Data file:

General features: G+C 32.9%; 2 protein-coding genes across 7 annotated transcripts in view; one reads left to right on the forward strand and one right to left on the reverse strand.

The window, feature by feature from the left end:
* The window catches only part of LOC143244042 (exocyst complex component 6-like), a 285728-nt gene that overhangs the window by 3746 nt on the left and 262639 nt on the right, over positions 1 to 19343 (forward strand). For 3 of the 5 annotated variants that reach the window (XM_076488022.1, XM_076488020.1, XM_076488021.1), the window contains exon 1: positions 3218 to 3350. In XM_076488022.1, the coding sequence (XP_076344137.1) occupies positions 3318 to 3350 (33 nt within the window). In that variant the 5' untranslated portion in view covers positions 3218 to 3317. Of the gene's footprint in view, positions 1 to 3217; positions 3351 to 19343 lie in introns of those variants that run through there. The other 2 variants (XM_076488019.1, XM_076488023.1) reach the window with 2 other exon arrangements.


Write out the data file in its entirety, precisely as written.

General features: G+C 32.9%; 2 protein-coding genes across 7 annotated transcripts in view; one reads left to right on the forward strand and one right to left on the reverse strand.

The window, feature by feature from the left end:
* The window catches only part of LOC143244042 (exocyst complex component 6-like), a 285728-nt gene that overhangs the window by 3746 nt on the left and 262639 nt on the right, over positions 1 to 19343 (forward strand). For 3 of the 5 annotated variants that reach the window (XM_076488022.1, XM_076488020.1, XM_076488021.1), the window contains exon 1: positions 3218 to 3350. In XM_076488022.1, the coding sequence (XP_076344137.1) occupies positions 3318 to 3350 (33 nt within the window). In that variant the 5' untranslated portion in view covers positions 3218 to 3317. Of the gene's footprint in view, positions 1 to 3217; positions 3351 to 19343 lie in introns of those variants that run through there. The other 2 variants (XM_076488019.1, XM_076488023.1) reach the window with 2 other exon arrangements.